There are so many reasons to hate Indianapolis Colts placekicker Mike Vanderjagt. In fact, the only reason to like him at all is that he is Canadian.
For someone who is not allowed to practice with the team, he is a cocky bastard. And for a cocky bastard he is just not that good. Yes, he has the record for consecutive field goals made. And yes, he technically is the most accurate kicker in NFL history percentage-wise. But that stat changes every few years; it was Morten Andersen for a long time, and then Jason Elam, and now Vanderjagt is on top, but he won't be for long. Why? Two reasons: arrogance and failure to make clutch kicks.
I remember the first time I ever gave Vanderjagt -- or any other kicker for that matter -- much thought. The Colts were playing in Buffalo against my beloved Bills in 2000. Vanderjagt kicked a game-winning field goal. Fine. That's his job. But what struck me was an interview with Vanderjagt after the game in which he said, paraphrasing, "I saw Doug Flutie on the sideline and I gave him a little head nod becuase I remembered him from the Canadian Football League. And then I said to him, 'I'm about to beat your team!' [Arrogant laughter]" I remember hating him that very moment. Most players, kickers especially, say something like "It was a good snap and the good lord blessed me by letting me put it through the uprights" but not Vandy.
Also, and if you ever watch a Colts game you'll notice this, whenever he makes a field goal, even a 24-yarder, he does a queer little high-five with his holder. It's just like the high five that Will and Jaz used to do on the Fresh Prince of Bel Air: you slap hands at waist-length and then release by snapping your fingers and tilting your body to the outside, while shooting your thumb out for all the world to see. It's all very idiotic.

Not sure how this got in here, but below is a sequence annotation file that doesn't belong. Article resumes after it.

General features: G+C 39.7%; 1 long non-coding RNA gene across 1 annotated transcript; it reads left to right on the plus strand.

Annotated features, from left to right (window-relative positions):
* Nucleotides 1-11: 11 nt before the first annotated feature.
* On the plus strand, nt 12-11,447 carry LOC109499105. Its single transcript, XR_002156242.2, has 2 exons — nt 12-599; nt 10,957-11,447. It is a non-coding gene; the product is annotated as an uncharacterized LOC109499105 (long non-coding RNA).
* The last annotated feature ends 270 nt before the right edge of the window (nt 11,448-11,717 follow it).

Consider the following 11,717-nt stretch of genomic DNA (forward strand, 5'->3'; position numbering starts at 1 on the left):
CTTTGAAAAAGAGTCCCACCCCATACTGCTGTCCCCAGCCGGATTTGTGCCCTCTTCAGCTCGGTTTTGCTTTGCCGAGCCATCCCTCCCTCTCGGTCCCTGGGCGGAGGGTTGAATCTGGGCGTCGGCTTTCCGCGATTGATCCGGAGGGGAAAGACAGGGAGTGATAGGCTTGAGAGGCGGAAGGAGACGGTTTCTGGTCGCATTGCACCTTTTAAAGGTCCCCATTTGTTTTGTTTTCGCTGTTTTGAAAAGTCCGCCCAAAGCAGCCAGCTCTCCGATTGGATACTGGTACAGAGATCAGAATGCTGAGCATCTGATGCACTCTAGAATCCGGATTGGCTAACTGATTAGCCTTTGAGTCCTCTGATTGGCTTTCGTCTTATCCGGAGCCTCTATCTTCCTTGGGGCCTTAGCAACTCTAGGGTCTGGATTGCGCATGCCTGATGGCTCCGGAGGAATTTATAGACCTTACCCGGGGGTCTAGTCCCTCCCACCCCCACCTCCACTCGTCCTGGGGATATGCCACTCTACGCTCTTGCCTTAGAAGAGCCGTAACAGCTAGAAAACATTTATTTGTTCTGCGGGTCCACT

Need I remind anyone of the incident in the 2002 playoffs when Vanderjagt tried to rally Colts QB Peyton Manning when the team was losing to the Jets at halftime? Then, when Peyton inexplicably didn't get all jazzed up because his kicker told him to, Vanderjagt got "liquored up" and went on Canadian TV to say Peyton Manning and coach Tony Dungy weren't winners, questioning their desire. (My respect for Manning went up a ton when he called Vanderjagt out on live TV at the 2003 Pro Bowl.)
And there was also the time where Vanderjagt kicked a game-winner against Denver in the 2002 season in the snow. The next day, he was on Dan Patrick's radio show and essentially said (again, paraphrasing), "It's about time I got some credit. I've been a good kicker for a long time, and people need to start noticing me!"
But if you couple this arrogance with Vanderjagt's complete ineptitude in any kind of clutch situation, you get a man who is more gabber than game-winner. Off the top of my head I can name games he has blown: Against the Dolphins in the 2000 playoffs, in that same playoff game against the Jets in 2002. He even missed one against Tampa Bay on Monday Night Football in 2003 that was luckily (and questionably) called back on a Tampa "leaping" penalty. (That game went into overtime and he made it only on his second attempt, but the consecutive FG record won't reflect that.) Bottom line: if an important game is on the line, Vanderjagt is not the one you want.
That's what made Thursday's NFL Kickoff game so satisfying: watching such an arrogant jerk miss a makeable field goal that could have tied the game with just seconds remaining. Ahhh... I love to see a man who brings attention to himself, only to be undone by his own hubris.